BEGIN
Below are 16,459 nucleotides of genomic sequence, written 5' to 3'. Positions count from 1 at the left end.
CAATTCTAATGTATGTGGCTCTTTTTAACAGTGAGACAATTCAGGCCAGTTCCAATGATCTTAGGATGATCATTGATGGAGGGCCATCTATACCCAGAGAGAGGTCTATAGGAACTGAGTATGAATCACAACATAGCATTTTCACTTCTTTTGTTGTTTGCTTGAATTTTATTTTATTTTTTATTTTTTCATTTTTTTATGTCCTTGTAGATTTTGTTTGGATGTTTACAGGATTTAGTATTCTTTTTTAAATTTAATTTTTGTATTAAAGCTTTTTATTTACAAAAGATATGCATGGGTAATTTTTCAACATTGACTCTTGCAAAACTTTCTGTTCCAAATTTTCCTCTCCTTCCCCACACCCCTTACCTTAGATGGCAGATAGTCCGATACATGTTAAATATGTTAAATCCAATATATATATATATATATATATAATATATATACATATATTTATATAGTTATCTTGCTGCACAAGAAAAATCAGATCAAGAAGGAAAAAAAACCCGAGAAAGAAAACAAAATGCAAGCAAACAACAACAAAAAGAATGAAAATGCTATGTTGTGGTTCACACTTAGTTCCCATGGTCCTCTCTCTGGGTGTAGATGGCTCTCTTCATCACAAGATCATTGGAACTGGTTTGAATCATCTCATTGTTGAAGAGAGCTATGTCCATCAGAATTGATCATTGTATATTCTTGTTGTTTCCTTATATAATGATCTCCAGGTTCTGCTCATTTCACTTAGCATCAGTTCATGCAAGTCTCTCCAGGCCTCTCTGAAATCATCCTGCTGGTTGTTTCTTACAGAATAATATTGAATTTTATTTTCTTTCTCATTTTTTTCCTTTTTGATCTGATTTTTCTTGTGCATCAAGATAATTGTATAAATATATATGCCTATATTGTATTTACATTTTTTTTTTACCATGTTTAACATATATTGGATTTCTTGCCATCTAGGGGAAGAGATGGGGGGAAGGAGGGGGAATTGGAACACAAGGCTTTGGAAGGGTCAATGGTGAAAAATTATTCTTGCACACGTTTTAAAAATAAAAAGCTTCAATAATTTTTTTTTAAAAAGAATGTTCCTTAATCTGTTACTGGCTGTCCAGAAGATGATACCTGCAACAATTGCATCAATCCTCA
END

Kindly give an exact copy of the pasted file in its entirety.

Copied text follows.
Below are 16,459 nucleotides of genomic sequence, written 5' to 3'. Positions count from 1 at the left end.
CAATTCTAATGTATGTGGCTCTTTTTAACAGTGAGACAATTCAGGCCAGTTCCAATGATCTTAGGATGATCATTGATGGAGGGCCATCTATACCCAGAGAGAGGTCTATAGGAACTGAGTATGAATCACAACATAGCATTTTCACTTCTTTTGTTGTTTGCTTGAATTTTATTTTATTTTTTATTTTTTCATTTTTTTATGTCCTTGTAGATTTTGTTTGGATGTTTACAGGATTTAGTATTCTTTTTTAAATTTAATTTTTGTATTAAAGCTTTTTATTTACAAAAGATATGCATGGGTAATTTTTCAACATTGACTCTTGCAAAACTTTCTGTTCCAAATTTTCCTCTCCTTCCCCACACCCCTTACCTTAGATGGCAGATAGTCCGATACATGTTAAATATGTTAAATCCAATATATATATATATATATATATAATATATATACATATATTTATATAGTTATCTTGCTGCACAAGAAAAATCAGATCAAGAAGGAAAAAAAACCCGAGAAAGAAAACAAAATGCAAGCAAACAACAACAAAAAGAATGAAAATGCTATGTTGTGGTTCACACTTAGTTCCCATGGTCCTCTCTCTGGGTGTAGATGGCTCTCTTCATCACAAGATCATTGGAACTGGTTTGAATCATCTCATTGTTGAAGAGAGCTATGTCCATCAGAATTGATCATTGTATATTCTTGTTGTTTCCTTATATAATGATCTCCAGGTTCTGCTCATTTCACTTAGCATCAGTTCATGCAAGTCTCTCCAGGCCTCTCTGAAATCATCCTGCTGGTTGTTTCTTACAGAATAATATTGAATTTTATTTTCTTTCTCATTTTTTTCCTTTTTGATCTGATTTTTCTTGTGCATCAAGATAATTGTATAAATATATATGCCTATATTGTATTTACATTTTTTTTTTACCATGTTTAACATATATTGGATTTCTTGCCATCTAGGGGAAGAGATGGGGGGAAGGAGGGGGAATTGGAACACAAGGCTTTGGAAGGGTCAATGGTGAAAAATTATTCTTGCACACGTTTTAAAAATAAAAAGCTTCAATAATTTTTTTTTAAAAAGAATGTTCCTTAATCTGTTACTGGCTGTCCAGAAGATGATACCTGCAACAATTGCATCAATCCTCA